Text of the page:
In August 2001, a previously unknown strain of "banana wilt" began spreading in the Ugandan village of Bulyanti. The effects were disastrous. The outer leaves would begin to yellow and wilt, while secreting bacterial ooze. The banana bunch would prematurely ripen. Eventually the entire plant would die. Unlike other diseases that affect bananas, this one did not discriminate among the 90-plus varieties that grow in the East African highlands. Nearly all have proved vulnerable.
Since then, the banana wilt plague has spread rapidly throughout central Uganda, leaving in its wake considerable dislocation. Per capita consumption of bananas in Uganda is the highest in the world, around one kilogram per person per day. Uganda is the second largest producer of bananas in the world, after India, and nearly all of that production is for domestic use. Some banana strains are used for cooking, others for juice or alcohol (there is banana beer, wine and gin). Banana fibers are used for handcrafts and making rope.
One way to deal with the epidemic could be to create genetically engineered bananas that are resistant to banana wilt. There are a number of potential avenues for such genetic modifications, and scientists have already engineered one variety that is resistant to another deadly banana foe, black sigatoka. But like many other African nations, Uganda currently does not allow the planting or propagation of any genetically modified crops.
On Tuesday, reports SciDev.Net, Opolot Okasai, Uganda's commissioner for crop production and marketing, let loose with some frustration at this state of affairs, complaining that the lack of comprehensive biosafety laws in Uganda was holding back the nation's ability to confront the banana wilt problem. Okasai said that banana wilt could cost Uganda $6 billion to $8 billion in the next five to 10 years.
There are reasons for considering bananas to be good prospects for genetic engineering. Crossbreeding is difficult and slow, and in the current dire situation, time is of the essence. Bananas propagate by cloning themselves via suckers -- so there is little worry about gene flow via pollen contamination, as there is with, for example, genetically modified corn. Furthermore, this is a clear case of dramatic need. This isn't about a Monsanto or Syngenta looking for new markets -- this is about preserving a mainstay of daily Ugandan life. And Uganda has already started down the path of developing the biotechnological resources necessary to start tinkering with the banana genome.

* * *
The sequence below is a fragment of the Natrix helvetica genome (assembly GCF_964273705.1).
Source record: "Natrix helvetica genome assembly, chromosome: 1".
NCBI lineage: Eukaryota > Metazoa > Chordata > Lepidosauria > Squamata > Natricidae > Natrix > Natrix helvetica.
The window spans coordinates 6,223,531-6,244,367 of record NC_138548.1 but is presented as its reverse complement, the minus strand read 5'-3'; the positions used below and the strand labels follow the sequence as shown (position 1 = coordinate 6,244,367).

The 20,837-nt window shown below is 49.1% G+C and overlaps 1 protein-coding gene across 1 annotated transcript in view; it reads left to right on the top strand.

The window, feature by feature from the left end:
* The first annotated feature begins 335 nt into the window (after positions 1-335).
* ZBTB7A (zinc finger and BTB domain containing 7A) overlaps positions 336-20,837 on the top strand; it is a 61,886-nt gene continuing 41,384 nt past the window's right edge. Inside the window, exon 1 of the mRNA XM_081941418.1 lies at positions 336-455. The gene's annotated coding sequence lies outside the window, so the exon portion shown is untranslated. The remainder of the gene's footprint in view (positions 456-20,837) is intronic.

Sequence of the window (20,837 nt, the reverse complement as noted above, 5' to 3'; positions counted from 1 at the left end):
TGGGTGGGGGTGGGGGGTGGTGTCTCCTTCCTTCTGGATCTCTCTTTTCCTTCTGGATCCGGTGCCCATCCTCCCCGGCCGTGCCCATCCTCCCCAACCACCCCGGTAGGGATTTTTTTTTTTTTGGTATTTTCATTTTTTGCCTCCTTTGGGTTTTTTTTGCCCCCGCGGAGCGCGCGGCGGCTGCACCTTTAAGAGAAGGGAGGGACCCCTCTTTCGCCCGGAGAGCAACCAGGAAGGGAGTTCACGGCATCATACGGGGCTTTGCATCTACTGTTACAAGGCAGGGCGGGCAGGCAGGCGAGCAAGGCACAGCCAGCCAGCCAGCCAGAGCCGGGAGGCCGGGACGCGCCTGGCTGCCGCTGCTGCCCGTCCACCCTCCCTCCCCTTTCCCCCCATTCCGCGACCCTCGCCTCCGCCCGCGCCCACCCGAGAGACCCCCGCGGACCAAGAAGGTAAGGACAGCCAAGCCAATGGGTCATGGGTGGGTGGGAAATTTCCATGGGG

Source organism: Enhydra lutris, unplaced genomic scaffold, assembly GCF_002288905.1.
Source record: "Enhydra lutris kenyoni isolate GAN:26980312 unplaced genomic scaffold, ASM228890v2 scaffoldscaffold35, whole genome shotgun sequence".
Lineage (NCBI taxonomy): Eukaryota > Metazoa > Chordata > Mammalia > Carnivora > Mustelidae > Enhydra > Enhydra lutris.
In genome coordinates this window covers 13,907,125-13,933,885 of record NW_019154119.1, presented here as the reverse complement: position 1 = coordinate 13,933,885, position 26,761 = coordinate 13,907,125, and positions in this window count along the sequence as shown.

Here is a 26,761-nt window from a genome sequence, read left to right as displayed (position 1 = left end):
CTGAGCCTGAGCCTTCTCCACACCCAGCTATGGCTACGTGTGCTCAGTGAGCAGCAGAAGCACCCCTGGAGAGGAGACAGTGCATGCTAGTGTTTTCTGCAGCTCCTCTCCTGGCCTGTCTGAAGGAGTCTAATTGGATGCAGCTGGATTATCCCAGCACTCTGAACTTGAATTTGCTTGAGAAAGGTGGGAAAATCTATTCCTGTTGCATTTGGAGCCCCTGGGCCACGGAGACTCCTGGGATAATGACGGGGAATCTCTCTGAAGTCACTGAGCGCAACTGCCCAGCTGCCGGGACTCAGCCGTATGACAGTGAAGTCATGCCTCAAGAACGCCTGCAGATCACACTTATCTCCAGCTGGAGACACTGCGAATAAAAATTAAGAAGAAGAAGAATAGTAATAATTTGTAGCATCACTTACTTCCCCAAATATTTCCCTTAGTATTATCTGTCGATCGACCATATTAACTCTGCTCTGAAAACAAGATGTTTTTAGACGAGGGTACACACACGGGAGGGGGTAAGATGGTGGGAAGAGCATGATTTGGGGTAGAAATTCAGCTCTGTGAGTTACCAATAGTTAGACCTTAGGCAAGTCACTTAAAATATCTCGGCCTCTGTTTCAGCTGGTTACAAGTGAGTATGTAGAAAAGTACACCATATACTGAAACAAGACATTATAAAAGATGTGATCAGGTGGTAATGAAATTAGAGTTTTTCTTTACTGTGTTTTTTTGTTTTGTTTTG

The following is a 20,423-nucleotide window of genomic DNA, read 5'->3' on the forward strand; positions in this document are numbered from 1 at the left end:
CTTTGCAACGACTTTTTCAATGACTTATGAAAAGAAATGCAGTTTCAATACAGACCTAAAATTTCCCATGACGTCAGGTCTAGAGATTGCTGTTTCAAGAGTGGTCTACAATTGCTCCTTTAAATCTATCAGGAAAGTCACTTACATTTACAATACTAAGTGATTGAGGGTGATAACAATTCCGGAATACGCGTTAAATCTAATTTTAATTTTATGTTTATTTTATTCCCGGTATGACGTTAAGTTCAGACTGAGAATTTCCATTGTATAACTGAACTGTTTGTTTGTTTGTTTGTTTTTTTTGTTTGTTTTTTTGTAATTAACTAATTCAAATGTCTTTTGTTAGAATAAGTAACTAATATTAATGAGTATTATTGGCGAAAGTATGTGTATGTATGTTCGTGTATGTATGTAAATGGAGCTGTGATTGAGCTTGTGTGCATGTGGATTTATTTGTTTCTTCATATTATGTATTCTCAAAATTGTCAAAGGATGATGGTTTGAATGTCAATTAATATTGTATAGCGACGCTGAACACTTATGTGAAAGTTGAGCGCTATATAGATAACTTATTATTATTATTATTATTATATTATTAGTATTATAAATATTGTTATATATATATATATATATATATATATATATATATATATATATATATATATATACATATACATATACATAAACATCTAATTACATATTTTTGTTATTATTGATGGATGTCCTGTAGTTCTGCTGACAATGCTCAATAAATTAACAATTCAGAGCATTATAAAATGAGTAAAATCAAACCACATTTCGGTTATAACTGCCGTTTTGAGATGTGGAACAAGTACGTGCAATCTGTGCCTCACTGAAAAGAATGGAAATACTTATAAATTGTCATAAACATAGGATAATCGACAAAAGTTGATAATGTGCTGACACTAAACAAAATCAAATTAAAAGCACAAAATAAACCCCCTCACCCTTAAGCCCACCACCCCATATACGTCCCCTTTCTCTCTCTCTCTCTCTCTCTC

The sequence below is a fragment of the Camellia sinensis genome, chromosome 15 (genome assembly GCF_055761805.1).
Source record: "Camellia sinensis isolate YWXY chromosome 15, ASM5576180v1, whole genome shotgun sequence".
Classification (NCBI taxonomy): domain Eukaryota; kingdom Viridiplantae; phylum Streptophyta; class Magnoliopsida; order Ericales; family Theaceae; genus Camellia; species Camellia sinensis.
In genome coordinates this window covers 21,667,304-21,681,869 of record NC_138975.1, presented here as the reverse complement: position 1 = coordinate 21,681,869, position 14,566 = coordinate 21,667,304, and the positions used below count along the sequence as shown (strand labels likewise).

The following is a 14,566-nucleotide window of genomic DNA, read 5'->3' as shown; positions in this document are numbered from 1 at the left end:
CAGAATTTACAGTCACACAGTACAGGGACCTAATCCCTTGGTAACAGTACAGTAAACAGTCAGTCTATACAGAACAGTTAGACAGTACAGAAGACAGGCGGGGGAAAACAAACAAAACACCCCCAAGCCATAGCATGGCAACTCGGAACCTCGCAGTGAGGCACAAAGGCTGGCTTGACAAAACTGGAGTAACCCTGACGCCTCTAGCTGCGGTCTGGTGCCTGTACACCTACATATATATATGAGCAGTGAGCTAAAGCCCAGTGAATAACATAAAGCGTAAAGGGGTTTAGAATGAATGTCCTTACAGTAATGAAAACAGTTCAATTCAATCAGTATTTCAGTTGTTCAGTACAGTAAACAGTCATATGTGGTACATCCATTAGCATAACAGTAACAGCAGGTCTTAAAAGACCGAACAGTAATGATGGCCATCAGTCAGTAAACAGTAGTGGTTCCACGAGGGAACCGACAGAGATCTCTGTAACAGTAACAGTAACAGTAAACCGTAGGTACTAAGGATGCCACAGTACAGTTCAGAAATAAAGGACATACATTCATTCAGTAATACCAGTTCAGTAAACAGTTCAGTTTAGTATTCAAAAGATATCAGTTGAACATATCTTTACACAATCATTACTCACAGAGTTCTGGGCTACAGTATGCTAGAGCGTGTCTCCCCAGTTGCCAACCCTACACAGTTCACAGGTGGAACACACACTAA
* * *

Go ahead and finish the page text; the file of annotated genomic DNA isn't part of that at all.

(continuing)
Uganda's president, Yoweri Museveni, supports the introduction of GM crops to Uganda. But one of the reasons why Uganda has yet to put in place a fully realized set of biotechnology regulations and biosafety rules is precisely because of the pressure exerted by, you guessed it, Monsanto. The giant U.S. biotechnology company has long been pushing for the opportunity to sell its genetically modified cotton and corn strains in Uganda. But Ugandan cotton farmers are worried that the introduction of genetically modified cotton could hurt exports to the European Union, where consumers are virulently anti-GM.
Uganda's GM banana dilemma offers a dramatic illustration of the complexities that emerge when you dig down deep into the highly charged debate over GM crops and Africa. It's not hard to understand why many non-governmental organizations and civil society groups are strongly opposed to the introduction into Africa of genetically modified cash crops that are being pushed by for-profit Western corporations. The green revolution hasn't worked yet for Africa, and there's little assurance that Monsanto really has the best interests of Africans at heart. But do the same objections hold for Ugandan scientists attempting to fight diseases that afflict Ugandan bananas? Is it possible to pick and choose? To be for transgenic bananas but against transgenic cotton? Or does giving in on one front mean conceding the battle everywhere?
Questions like these should obviously be up to Ugandans to answer. But when U.S. government institutions like USAID are working hand in hand with U.S. biotech companies, and European markets open and close depending on whether genes from one organism have been combined with another, it's easy to see why it might be hard figuring out a path forward. Meanwhile, in the East African highlands, bananas are dying.